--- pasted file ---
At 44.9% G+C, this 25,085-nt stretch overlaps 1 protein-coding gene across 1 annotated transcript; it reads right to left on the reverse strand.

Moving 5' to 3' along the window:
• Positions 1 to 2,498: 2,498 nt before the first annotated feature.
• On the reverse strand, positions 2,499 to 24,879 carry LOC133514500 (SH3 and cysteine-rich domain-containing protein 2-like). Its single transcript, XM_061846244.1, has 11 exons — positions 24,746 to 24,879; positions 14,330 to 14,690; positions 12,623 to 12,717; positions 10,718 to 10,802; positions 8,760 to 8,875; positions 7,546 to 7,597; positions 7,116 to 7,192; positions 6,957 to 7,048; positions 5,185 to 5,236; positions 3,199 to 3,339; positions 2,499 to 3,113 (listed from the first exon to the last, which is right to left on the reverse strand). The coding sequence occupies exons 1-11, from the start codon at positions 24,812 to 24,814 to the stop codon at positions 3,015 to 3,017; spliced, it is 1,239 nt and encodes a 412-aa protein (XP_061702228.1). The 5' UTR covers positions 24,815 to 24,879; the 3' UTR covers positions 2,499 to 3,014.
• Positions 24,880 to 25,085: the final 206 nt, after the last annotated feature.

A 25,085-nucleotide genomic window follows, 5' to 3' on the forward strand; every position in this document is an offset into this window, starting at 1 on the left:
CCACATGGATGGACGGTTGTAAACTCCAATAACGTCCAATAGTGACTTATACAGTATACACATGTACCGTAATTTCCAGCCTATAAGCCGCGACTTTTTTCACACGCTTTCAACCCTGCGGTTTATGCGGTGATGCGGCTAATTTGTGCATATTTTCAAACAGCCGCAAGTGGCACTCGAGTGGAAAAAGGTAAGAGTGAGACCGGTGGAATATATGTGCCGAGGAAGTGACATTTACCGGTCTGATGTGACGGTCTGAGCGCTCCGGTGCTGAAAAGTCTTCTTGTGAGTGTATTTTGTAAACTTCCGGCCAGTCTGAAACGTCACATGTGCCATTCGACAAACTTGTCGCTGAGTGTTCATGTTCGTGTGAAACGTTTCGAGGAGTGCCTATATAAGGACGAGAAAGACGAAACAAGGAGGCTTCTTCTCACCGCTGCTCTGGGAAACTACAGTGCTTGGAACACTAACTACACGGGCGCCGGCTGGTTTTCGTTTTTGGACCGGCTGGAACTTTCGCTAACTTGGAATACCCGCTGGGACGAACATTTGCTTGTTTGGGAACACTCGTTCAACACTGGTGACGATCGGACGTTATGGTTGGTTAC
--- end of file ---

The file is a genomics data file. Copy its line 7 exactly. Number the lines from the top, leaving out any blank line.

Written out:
CCACATGGATGGACGGTTGTAAACTCCAATAACGTCCAATAGTGACTTATACAGTATACACATGTACCGTAATTTCCAGCCTATAAGCCGCGACTTTTTTCACACGCTTTCAACCCTGCGGTTTATGCGGTGATGCGGCTAATTTGTGCATATTTTCAAACAGCCGCAAGTGGCACTCGAGTGGAAAAAGGTAAGAGTGAGACCGGTGGAATATATGTGCCGAGGAAGTGACATTTACCGGTCTGATGTGACGGTCTGAGCGCTCCGGTGCTGAAAAGTCTTCTTGTGAGTGTATTTTGTAAACTTCCGGCCAGTCTGAAACGTCACATGTGCCATTCGACAAACTTGTCGCTGAGTGTTCATGTTCGTGTGAAACGTTTCGAGGAGTGCCTATATAAGGACGAGAAAGACGAAACAAGGAGGCTTCTTCTCACCGCTGCTCTGGGAAACTACAGTGCTTGGAACACTAACTACACGGGCGCCGGCTGGTTTTCGTTTTTGGACCGGCTGGAACTTTCGCTAACTTGGAATACCCGCTGGGACGAACATTTGCTTGTTTGGGAACACTCGTTCAACACTGGTGACGATCGGACGTTATGGTTGGTTAC